I first saw the film “Lion”, then read the book the film was based on, “A Long Way Home” by Saroo Brierley. Brierley’s story of falling asleep on a train at age five and getting lost in India a thousand miles from home, living on the street and in an orphanage before being adopted by an Australian couple and traveling across the globe, then finding the hut he grew up in with his mother using images from Google Earth, seems too implausible to be true. However, 25 years later, he triumphantly reunites with his mother and family. “A Long Way Home” is both heartbreaking and an inspirational story of hope.

“Proof of Heaven” is a story with a North Carolina connection. Dr. Eben Alexander, is a neurosurgeon from North Carolina. Like many scientists, Dr. Alexander had a difficult time reconciling his knowledge of science with his belief in God. After a personal disappointment, he further shut the door to believing in a personal God. Then, Dr. Alexander experienced a rare illness resulting in a near death experience. While his body hovered in a coma and e-coli attacked his brain for 7 days, Dr. Alexander explored the world beyond and came back to complete health and a new belief about life on earth and hereafter.

“E-Lawyer: A Guide to Legal Practice Leadership in the Internet Age” by Adam Newhouse is a must-read for lawyers who want to understand more about the changing nature of the legal profession considering the technology age. “Helping clients communicate with other law firms in the days leading to the Great Recession, I became acutely aware of lawyers’ pervasive lack of responsiveness to clients. Delays in returning phone calls or responding to emails seemed to go with the territory of legal practice. The speed of offering legal solutions was almost never a priority. Our proverbial tardiness is symptomatic of wider inefficiencies in our relationships with clients and management of law firms.” Newhouse goes on to offer solutions to assist lawyers in acquiring a “Digital Mentality” that will help them thrive.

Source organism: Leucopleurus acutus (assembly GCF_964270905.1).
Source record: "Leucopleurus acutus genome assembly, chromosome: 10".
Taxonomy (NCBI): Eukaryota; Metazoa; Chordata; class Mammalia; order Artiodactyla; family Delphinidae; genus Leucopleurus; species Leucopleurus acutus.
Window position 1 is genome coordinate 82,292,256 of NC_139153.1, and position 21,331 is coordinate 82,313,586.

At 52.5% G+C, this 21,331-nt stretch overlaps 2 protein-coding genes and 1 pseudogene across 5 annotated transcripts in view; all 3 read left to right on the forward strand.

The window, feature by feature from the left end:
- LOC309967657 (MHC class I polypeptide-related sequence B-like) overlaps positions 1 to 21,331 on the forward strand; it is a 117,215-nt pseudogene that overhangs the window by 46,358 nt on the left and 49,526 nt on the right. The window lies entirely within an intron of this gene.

My complete book list can be found at the Lawyers Mutual blog, I hope you will check it out,


When you write your goals down, you are more likely to accomplish them. Or at least that’s what the experts say. That certainly seemed true with my reading goal. I was intentional about reading. I chose to watch less television and to read fewer magazines and web stories so that I could focus on books.

Another benefit of my reading challenge was a health challenge. Several friends and family members read the Whole30 health books in 2017 and we followed the Whole30 eating plan. The idea is simple – whole foods for 30 days. It is a nutritional reset where you avoid dairy, sugar, alcohol, grains, and legumes for 30 days. As a result, I lost weight and saw an improvement in several medical markers such as blood pressure and cholesterol readings. I am a big fan of Whole30 and love sharing tips and recipes.

One reason I decided to leave my reading goal at 30 books in 2018 instead of increasing it is to spend more time writing. While I write plenty for work, I want to spend more time on recreational writing. I have a personal blog that hasn’t seen any attention in recent years so I’m dusting off “Traveling Mercies” ( and I invite you to follow me there.

Reading is my favorite pastime and I enjoyed the many hours spent on my reading challenge. I know many of us have this in common and I look forward to the conversations about books we will have in 2018.

Camille Stell is the Vice President of Client Services for Lawyers Mutual. Continue this conversation by contacting Camille at or 800.662.8843.

Volunteer at Potter’s House

Volunteers are needed to serve food to the less fortunate at the Urban Ministry’s Potter’s House.

Shifts are from 9:00 AM to 12:30 PM.
This is a great opportunity to give back to the community in the company of fellow members of the bar. We need help on the following Sundays:

  • Feb. 18
  • Mar. 18
  • April 15
  • May 20

Please email Melissa Duncan at if you are able to help. Write POTTER’S HOUSE in the subject line.

Benefit for Legal Aid Scheduled for Feb. 17

Saturday, February 17

6:30 – 9:30 PM